Bad news: The falling dollar, triggered by the US Federal reserve’s no stationary interest rate policy, helps stem the flow.
Even worse news: If you take account of updated valuation of the dollar since its slide began, the actual flow of funds from China’s FX reserve did continue to contract: by $54bn.
At some point this year the Fed will raise rates again. The dollar’s fall will halt; it most likely will rise in value and with, that great big sucking sound will again reverberate around the world. Capital will flow towards the stronger dollar, the yuan and various assorted emerging markets will come under strain and China will again, in earnest, use its FX reserve to slow the yuan’s fall.
Add to this the current moribund state of the global economy and their can only be one outcome: ongoing imbalances across major economies and no sign of the necessary collaboration to regenerate growth.
If you didn’t notice, there are increasing concerns reported in the media about Chinese FX reserves. It all started a year ago or so when the PBOC’s reported FX reserves showed a slowing of accumulation, and then a slow but progressive fall. The figure peaked at around $4tn but has since been reported at just over $3tn. It seems a lot, $3tn, but it has fallen quite fast and the use of the reserve has been in favor of helping the slow but inexorable fall of the yaun, especially against the dollar. To help the Chinese authorities even changes the way their currency was valued, using a basket of currencies that should have muted the dollars’ rise. Even that has not helped.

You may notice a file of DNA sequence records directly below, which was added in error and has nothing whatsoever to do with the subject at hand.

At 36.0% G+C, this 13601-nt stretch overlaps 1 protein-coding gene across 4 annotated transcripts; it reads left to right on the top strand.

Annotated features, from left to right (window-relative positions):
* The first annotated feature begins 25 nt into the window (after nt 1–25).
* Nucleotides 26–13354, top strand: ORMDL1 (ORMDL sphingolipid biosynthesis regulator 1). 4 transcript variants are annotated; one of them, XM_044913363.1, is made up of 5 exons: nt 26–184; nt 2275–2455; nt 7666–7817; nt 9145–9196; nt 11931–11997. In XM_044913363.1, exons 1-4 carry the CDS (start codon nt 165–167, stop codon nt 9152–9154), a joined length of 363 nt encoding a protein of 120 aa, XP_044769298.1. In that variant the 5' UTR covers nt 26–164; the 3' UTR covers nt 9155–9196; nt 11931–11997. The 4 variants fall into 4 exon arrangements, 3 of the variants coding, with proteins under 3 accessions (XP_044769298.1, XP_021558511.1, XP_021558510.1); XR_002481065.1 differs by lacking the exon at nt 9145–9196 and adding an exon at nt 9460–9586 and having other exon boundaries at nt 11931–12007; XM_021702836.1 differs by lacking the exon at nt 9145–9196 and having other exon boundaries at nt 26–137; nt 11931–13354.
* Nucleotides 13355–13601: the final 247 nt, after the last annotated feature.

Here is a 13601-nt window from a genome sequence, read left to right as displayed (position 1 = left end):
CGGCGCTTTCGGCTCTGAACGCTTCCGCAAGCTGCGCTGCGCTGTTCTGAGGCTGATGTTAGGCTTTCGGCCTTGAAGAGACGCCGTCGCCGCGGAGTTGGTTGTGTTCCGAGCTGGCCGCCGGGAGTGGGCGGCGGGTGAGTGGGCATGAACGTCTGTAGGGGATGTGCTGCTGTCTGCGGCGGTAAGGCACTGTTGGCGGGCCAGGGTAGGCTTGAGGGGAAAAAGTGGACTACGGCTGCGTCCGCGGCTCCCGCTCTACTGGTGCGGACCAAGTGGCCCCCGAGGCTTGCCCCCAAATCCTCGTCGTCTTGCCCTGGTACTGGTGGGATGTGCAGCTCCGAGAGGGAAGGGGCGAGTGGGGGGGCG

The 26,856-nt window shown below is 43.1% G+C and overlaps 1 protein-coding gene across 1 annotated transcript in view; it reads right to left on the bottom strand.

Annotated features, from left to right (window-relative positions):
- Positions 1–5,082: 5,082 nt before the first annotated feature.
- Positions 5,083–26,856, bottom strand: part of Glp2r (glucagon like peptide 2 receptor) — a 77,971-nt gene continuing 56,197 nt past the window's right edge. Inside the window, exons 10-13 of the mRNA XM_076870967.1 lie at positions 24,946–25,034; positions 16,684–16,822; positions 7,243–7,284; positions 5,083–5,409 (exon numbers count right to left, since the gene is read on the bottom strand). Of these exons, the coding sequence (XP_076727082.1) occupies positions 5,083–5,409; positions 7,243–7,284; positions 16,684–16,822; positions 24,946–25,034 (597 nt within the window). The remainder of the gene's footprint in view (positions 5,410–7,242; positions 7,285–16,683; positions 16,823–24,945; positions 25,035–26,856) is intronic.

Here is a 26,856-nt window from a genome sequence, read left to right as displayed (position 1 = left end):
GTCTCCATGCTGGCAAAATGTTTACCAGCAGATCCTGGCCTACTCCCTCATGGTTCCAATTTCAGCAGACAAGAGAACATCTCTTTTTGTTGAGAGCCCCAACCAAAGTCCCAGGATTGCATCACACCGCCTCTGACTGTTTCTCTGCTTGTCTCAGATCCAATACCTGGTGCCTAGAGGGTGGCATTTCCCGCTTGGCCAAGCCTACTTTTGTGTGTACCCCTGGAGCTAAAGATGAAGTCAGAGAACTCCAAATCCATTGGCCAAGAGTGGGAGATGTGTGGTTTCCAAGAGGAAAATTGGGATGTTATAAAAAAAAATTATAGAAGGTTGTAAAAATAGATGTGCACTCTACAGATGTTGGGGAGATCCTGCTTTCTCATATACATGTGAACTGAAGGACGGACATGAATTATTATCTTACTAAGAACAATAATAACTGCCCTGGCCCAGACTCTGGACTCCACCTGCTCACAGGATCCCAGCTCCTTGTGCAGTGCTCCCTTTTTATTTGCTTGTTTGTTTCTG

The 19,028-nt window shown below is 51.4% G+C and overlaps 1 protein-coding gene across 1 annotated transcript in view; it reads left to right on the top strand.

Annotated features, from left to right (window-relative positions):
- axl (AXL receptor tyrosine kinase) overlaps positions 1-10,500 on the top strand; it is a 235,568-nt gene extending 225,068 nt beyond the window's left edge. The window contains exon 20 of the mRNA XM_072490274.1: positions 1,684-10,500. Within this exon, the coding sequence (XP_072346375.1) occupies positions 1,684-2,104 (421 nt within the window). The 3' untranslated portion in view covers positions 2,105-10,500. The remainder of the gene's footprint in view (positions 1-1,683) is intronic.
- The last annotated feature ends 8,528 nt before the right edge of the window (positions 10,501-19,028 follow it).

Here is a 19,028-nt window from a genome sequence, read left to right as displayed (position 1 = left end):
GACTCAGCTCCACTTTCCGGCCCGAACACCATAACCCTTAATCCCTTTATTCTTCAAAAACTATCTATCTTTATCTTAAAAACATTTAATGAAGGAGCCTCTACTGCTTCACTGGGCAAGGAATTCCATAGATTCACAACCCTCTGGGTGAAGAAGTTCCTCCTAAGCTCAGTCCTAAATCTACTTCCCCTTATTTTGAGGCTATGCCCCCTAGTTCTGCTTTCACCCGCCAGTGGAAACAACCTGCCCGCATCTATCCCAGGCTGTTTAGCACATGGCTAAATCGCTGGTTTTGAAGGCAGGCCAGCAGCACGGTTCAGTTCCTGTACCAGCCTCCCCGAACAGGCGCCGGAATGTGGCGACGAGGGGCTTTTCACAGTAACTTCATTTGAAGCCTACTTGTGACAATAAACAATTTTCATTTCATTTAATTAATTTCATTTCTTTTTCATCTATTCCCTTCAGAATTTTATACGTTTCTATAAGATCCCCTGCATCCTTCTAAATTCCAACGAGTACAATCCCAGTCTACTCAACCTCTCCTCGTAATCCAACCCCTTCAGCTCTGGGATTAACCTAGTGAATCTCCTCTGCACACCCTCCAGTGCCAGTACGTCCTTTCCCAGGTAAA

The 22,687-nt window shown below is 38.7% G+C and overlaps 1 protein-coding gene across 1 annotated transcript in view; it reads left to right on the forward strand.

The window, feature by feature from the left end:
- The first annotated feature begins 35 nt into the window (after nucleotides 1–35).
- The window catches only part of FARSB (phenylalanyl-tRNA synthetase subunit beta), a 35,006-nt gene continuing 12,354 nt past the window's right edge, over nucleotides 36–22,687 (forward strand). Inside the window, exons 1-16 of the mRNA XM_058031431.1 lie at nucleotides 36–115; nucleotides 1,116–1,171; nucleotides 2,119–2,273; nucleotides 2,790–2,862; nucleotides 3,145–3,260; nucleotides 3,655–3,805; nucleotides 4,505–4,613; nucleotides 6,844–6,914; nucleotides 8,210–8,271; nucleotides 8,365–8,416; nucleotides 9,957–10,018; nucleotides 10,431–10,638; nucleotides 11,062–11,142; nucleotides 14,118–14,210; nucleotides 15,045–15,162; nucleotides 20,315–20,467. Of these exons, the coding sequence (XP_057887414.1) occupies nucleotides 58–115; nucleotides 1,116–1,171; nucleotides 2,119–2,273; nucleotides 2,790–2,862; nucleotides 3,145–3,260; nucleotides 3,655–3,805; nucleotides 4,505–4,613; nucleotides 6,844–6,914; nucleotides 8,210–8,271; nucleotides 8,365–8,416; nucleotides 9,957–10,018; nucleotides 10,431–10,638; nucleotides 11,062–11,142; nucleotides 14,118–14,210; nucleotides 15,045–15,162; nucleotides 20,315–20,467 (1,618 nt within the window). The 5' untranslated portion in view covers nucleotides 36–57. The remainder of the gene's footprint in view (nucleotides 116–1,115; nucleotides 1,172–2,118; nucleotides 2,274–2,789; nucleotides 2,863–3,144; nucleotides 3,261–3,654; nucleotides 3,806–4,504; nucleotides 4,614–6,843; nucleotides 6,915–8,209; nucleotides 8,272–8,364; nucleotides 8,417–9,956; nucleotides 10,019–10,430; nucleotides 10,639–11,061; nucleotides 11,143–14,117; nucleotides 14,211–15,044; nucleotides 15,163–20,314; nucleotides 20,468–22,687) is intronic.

The concerns by onlookers are mounting. Every weekend, now almost every day, there are reports of one concern or another. Last weekend I noted in the US print edition of the Financial Times: Scepticism rife as G20 tries to calm FX. The G20, meeting in China, was trying to signal to the market that there was nothing untoward about the fall in Chinese FX reserves. This was an important article since the point was that the G20 itself was voicing support for China – and if the G20 is that concerned, so should we. In today’s US print edition of the Financial Times there is another article: Concerns grows over Chine’a forex reserves. The good news is that the most recent data suggest that the outflow of China’s FX is showing signs of easing. This is good news. We don’t want China to attract negative market sentiment should it feel that the reserves might be inadequate. That might lead to a run on the Chinese currency and this would cause turmoil in the markets, and then the global economy. We need to keep an eye on this data point – more so then we should care about the US trade imbalance with China (which is part of the root of the FX build up).